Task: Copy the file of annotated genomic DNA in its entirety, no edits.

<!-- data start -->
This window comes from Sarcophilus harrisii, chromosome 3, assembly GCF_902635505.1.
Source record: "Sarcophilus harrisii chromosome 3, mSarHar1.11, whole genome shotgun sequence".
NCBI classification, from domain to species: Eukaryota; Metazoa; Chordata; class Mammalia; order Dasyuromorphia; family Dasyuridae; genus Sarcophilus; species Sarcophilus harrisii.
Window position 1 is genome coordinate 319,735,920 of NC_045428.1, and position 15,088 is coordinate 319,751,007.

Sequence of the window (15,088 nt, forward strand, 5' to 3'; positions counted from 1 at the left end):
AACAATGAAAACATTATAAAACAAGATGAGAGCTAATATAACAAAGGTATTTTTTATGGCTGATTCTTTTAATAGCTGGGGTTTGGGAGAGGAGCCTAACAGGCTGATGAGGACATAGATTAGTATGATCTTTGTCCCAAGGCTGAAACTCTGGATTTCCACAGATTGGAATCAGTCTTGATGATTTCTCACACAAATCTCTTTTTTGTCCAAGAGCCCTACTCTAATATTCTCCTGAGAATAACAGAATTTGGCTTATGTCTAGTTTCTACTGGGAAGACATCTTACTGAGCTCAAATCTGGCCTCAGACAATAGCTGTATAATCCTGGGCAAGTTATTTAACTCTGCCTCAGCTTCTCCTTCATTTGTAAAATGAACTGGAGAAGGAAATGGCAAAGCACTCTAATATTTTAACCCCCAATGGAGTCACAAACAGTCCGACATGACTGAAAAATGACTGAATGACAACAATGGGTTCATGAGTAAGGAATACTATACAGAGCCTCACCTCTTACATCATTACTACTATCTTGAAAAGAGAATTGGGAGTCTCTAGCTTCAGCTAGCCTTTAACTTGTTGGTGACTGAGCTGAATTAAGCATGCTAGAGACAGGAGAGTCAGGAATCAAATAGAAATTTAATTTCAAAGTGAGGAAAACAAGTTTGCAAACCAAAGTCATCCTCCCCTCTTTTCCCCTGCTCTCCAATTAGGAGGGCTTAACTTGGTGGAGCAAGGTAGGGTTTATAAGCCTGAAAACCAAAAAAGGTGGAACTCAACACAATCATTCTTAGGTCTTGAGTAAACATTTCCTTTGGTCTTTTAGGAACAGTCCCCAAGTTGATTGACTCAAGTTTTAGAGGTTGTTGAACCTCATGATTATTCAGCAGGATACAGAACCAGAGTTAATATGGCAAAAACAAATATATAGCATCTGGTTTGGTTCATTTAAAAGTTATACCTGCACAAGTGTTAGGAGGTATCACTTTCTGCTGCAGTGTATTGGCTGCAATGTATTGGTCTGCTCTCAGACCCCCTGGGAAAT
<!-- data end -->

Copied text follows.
This window comes from Sarcophilus harrisii, chromosome 3, assembly GCF_902635505.1.
Source record: "Sarcophilus harrisii chromosome 3, mSarHar1.11, whole genome shotgun sequence".
NCBI classification, from domain to species: Eukaryota; Metazoa; Chordata; class Mammalia; order Dasyuromorphia; family Dasyuridae; genus Sarcophilus; species Sarcophilus harrisii.
Window position 1 is genome coordinate 319,735,920 of NC_045428.1, and position 15,088 is coordinate 319,751,007.

Sequence of the window (15,088 nt, forward strand, 5' to 3'; positions counted from 1 at the left end):
AACAATGAAAACATTATAAAACAAGATGAGAGCTAATATAACAAAGGTATTTTTTATGGCTGATTCTTTTAATAGCTGGGGTTTGGGAGAGGAGCCTAACAGGCTGATGAGGACATAGATTAGTATGATCTTTGTCCCAAGGCTGAAACTCTGGATTTCCACAGATTGGAATCAGTCTTGATGATTTCTCACACAAATCTCTTTTTTGTCCAAGAGCCCTACTCTAATATTCTCCTGAGAATAACAGAATTTGGCTTATGTCTAGTTTCTACTGGGAAGACATCTTACTGAGCTCAAATCTGGCCTCAGACAATAGCTGTATAATCCTGGGCAAGTTATTTAACTCTGCCTCAGCTTCTCCTTCATTTGTAAAATGAACTGGAGAAGGAAATGGCAAAGCACTCTAATATTTTAACCCCCAATGGAGTCACAAACAGTCCGACATGACTGAAAAATGACTGAATGACAACAATGGGTTCATGAGTAAGGAATACTATACAGAGCCTCACCTCTTACATCATTACTACTATCTTGAAAAGAGAATTGGGAGTCTCTAGCTTCAGCTAGCCTTTAACTTGTTGGTGACTGAGCTGAATTAAGCATGCTAGAGACAGGAGAGTCAGGAATCAAATAGAAATTTAATTTCAAAGTGAGGAAAACAAGTTTGCAAACCAAAGTCATCCTCCCCTCTTTTCCCCTGCTCTCCAATTAGGAGGGCTTAACTTGGTGGAGCAAGGTAGGGTTTATAAGCCTGAAAACCAAAAAAGGTGGAACTCAACACAATCATTCTTAGGTCTTGAGTAAACATTTCCTTTGGTCTTTTAGGAACAGTCCCCAAGTTGATTGACTCAAGTTTTAGAGGTTGTTGAACCTCATGATTATTCAGCAGGATACAGAACCAGAGTTAATATGGCAAAAACAAATATATAGCATCTGGTTTGGTTCATTTAAAAGTTATACCTGCACAAGTGTTAGGAGGTATCACTTTCTGCTGCAGTGTATTGGCTGCAATGTATTGGTCTGCTCTCAGACCCCCTGGGAAAT